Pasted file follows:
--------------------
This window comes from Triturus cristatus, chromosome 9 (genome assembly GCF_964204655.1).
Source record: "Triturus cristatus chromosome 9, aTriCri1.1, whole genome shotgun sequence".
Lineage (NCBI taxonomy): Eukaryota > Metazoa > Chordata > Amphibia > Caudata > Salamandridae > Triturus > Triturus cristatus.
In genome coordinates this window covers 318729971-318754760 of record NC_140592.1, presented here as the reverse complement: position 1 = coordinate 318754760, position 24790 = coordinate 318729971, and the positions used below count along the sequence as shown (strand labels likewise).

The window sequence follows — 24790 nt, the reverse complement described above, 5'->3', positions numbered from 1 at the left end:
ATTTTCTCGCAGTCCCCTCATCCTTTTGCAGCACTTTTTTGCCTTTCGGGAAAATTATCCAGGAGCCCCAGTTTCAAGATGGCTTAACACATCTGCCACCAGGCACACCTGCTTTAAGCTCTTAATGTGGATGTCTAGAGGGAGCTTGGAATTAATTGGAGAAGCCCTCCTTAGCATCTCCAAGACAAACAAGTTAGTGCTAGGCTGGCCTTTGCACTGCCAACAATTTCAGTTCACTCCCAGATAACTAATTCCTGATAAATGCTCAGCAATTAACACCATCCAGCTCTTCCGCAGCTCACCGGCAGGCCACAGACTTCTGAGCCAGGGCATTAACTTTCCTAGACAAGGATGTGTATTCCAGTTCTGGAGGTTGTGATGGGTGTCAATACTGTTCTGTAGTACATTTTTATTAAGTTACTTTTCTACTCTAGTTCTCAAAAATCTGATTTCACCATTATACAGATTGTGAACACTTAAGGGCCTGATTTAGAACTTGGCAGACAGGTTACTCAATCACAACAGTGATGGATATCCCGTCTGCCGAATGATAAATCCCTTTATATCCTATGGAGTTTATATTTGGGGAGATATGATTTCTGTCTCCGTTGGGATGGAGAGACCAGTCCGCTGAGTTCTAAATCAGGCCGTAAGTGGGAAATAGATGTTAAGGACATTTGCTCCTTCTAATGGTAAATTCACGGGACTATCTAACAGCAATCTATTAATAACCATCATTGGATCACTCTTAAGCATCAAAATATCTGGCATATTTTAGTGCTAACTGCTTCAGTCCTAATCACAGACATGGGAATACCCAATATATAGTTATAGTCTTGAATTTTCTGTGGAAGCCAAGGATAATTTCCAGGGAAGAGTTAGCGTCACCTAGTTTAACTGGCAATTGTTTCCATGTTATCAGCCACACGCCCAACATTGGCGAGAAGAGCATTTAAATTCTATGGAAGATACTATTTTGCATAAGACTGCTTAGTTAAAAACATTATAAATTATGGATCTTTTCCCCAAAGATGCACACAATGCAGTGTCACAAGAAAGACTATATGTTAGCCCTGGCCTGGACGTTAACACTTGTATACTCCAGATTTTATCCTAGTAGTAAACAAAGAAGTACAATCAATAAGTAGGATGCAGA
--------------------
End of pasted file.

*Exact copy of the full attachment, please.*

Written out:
This window comes from Triturus cristatus, chromosome 9 (genome assembly GCF_964204655.1).
Source record: "Triturus cristatus chromosome 9, aTriCri1.1, whole genome shotgun sequence".
Lineage (NCBI taxonomy): Eukaryota > Metazoa > Chordata > Amphibia > Caudata > Salamandridae > Triturus > Triturus cristatus.
In genome coordinates this window covers 318729971-318754760 of record NC_140592.1, presented here as the reverse complement: position 1 = coordinate 318754760, position 24790 = coordinate 318729971, and the positions used below count along the sequence as shown (strand labels likewise).

The window sequence follows — 24790 nt, the reverse complement described above, 5'->3', positions numbered from 1 at the left end:
ATTTTCTCGCAGTCCCCTCATCCTTTTGCAGCACTTTTTTGCCTTTCGGGAAAATTATCCAGGAGCCCCAGTTTCAAGATGGCTTAACACATCTGCCACCAGGCACACCTGCTTTAAGCTCTTAATGTGGATGTCTAGAGGGAGCTTGGAATTAATTGGAGAAGCCCTCCTTAGCATCTCCAAGACAAACAAGTTAGTGCTAGGCTGGCCTTTGCACTGCCAACAATTTCAGTTCACTCCCAGATAACTAATTCCTGATAAATGCTCAGCAATTAACACCATCCAGCTCTTCCGCAGCTCACCGGCAGGCCACAGACTTCTGAGCCAGGGCATTAACTTTCCTAGACAAGGATGTGTATTCCAGTTCTGGAGGTTGTGATGGGTGTCAATACTGTTCTGTAGTACATTTTTATTAAGTTACTTTTCTACTCTAGTTCTCAAAAATCTGATTTCACCATTATACAGATTGTGAACACTTAAGGGCCTGATTTAGAACTTGGCAGACAGGTTACTCAATCACAACAGTGATGGATATCCCGTCTGCCGAATGATAAATCCCTTTATATCCTATGGAGTTTATATTTGGGGAGATATGATTTCTGTCTCCGTTGGGATGGAGAGACCAGTCCGCTGAGTTCTAAATCAGGCCGTAAGTGGGAAATAGATGTTAAGGACATTTGCTCCTTCTAATGGTAAATTCACGGGACTATCTAACAGCAATCTATTAATAACCATCATTGGATCACTCTTAAGCATCAAAATATCTGGCATATTTTAGTGCTAACTGCTTCAGTCCTAATCACAGACATGGGAATACCCAATATATAGTTATAGTCTTGAATTTTCTGTGGAAGCCAAGGATAATTTCCAGGGAAGAGTTAGCGTCACCTAGTTTAACTGGCAATTGTTTCCATGTTATCAGCCACACGCCCAACATTGGCGAGAAGAGCATTTAAATTCTATGGAAGATACTATTTTGCATAAGACTGCTTAGTTAAAAACATTATAAATTATGGATCTTTTCCCCAAAGATGCACACAATGCAGTGTCACAAGAAAGACTATATGTTAGCCCTGGCCTGGACGTTAACACTTGTATACTCCAGATTTTATCCTAGTAGTAAACAAAGAAGTACAATCAATAAGTAGGATGCAGA